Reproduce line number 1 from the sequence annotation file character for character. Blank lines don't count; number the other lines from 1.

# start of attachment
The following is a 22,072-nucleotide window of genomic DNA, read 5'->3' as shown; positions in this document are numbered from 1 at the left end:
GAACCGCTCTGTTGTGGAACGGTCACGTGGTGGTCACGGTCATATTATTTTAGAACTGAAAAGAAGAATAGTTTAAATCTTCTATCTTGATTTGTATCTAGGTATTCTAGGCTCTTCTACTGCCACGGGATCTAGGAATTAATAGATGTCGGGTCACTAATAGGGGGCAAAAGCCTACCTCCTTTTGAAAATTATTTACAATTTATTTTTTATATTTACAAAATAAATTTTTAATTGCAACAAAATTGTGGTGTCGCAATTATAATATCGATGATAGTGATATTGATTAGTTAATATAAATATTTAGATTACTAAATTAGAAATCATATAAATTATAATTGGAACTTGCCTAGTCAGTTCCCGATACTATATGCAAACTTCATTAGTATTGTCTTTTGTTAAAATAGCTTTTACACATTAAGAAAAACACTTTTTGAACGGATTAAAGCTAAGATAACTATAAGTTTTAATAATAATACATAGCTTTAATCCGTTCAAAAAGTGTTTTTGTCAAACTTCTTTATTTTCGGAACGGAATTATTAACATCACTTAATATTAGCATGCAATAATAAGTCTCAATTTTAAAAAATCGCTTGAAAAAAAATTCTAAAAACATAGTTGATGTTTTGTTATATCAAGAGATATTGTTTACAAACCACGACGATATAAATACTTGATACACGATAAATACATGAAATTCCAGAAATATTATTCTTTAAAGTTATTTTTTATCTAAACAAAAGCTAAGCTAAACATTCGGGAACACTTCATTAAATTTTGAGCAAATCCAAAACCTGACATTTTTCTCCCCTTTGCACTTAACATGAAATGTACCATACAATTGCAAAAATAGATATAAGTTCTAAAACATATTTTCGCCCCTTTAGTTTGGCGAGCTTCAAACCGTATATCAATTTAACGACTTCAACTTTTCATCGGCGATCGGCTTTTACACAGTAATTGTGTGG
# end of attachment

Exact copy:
The following is a 22,072-nucleotide window of genomic DNA, read 5'->3' as shown; positions in this document are numbered from 1 at the left end: